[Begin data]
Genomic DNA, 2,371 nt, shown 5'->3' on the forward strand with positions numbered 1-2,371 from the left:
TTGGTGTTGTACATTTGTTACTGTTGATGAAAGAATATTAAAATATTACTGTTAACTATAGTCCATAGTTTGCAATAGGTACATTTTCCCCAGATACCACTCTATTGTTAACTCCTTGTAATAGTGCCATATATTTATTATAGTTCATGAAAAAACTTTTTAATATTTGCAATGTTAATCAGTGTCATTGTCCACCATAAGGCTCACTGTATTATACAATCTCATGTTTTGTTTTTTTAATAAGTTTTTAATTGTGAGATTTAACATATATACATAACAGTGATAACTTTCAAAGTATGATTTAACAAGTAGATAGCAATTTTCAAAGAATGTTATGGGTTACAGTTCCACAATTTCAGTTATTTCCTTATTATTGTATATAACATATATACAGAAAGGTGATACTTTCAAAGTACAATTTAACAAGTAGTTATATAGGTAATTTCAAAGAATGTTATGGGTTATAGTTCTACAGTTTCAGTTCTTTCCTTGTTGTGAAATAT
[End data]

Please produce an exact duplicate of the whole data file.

Genomic DNA, 2,371 nt, shown 5'->3' on the forward strand with positions numbered 1-2,371 from the left:
TTGGTGTTGTACATTTGTTACTGTTGATGAAAGAATATTAAAATATTACTGTTAACTATAGTCCATAGTTTGCAATAGGTACATTTTCCCCAGATACCACTCTATTGTTAACTCCTTGTAATAGTGCCATATATTTATTATAGTTCATGAAAAAACTTTTTAATATTTGCAATGTTAATCAGTGTCATTGTCCACCATAAGGCTCACTGTATTATACAATCTCATGTTTTGTTTTTTTAATAAGTTTTTAATTGTGAGATTTAACATATATACATAACAGTGATAACTTTCAAAGTATGATTTAACAAGTAGATAGCAATTTTCAAAGAATGTTATGGGTTACAGTTCCACAATTTCAGTTATTTCCTTATTATTGTATATAACATATATACAGAAAGGTGATACTTTCAAAGTACAATTTAACAAGTAGTTATATAGGTAATTTCAAAGAATGTTATGGGTTATAGTTCTACAGTTTCAGTTCTTTCCTTGTTGTGAAATAT